There’s a whole lot to talk about from an information protection standpoint in Exchange 2010. The two biggest features I want to talk about are transport protection encryption (TPE) and protected voice mail. Oddly enough, these two are related even though they may not seem to be.
Transport protection encryption is what Microsoft calls the new integration between Active Directory Rights Management Services (AD RMS) and Exchange transport rules. Simply put, you can define transport rules that automatically apply AD RMS templates to messages in transit. You can use the same predicates and conditions available to transport rules in Exchange 2007. However, there are now actions that let you automatically apply a selected RMS template to messages that match the conditions and exceptions in your rules. For example, you could automatically apply a “company confidential” template to any messages sent to your outside law firm– not a bad idea given the ease of accidentally sending messages where they don’t belong.
Outlook Protection Rules is a new client-side feature (implemented via an add-in for Outlook 2010). The add-in allows you to apply a transport rule-like mechanism to get client-side protection. For example, you can push an Outlook protection rule that automatically applies a certain AD RMS template to a message before it’s sent. The user may or may not be able to override the rule, depending on whether you made it mandatory or not. When you use these rules, the message is protected at the desktop so that administrators can’t read it. This is useful protection for scenarios where a third-party hosted service (like, oh, this one) might otherwise be able to gain access to sensitive items.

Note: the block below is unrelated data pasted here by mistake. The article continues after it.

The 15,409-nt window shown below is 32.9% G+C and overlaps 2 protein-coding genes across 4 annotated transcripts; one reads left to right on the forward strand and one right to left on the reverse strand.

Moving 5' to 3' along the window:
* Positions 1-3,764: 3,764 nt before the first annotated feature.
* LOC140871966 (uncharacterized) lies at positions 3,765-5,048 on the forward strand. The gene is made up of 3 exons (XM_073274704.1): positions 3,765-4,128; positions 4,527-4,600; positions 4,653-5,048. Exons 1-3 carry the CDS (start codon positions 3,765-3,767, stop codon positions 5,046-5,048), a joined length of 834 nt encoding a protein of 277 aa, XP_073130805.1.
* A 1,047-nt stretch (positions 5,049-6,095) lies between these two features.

In Exchange 2010, the transport and journaling components can read IRM-protected messages. This means that these messages can be journaled, indexed, filtered, and so on, and that transport agents can apply signatures, disclaimers, and message hygiene policies.
Another thing that’s very, very cool: AD RMS is supported in OWA 2010 and on non-Windows Mobile devices. This builds on the AD RMS prelicensing agent shipped with Exchange 2007 SP1, which will proactively request a license for protected content before delivering the message containing that content to your mailbox. The client access server (CAS) will request the license and, on the fly, render the message for the client’s display.
Now, I promised to mention protected voice mail. Many legacy voice mail systems let you mark messages as private, but Exchange 2007 didn’t include this feature. Exchange 2010 does, though. It’s implemented using AD RMS; when a caller marks a message as private, the UM server applies a do-not-forward template to the message before it’s submitted to the hub transport server. (Often-asked question: can you use other RMS templates instead of do-not-forward? No, you can’t.)
Moderation is another awfully interesting feature, but I’ll have to write about it later– my dinner, a bag of tasty microwave popcorn, is done!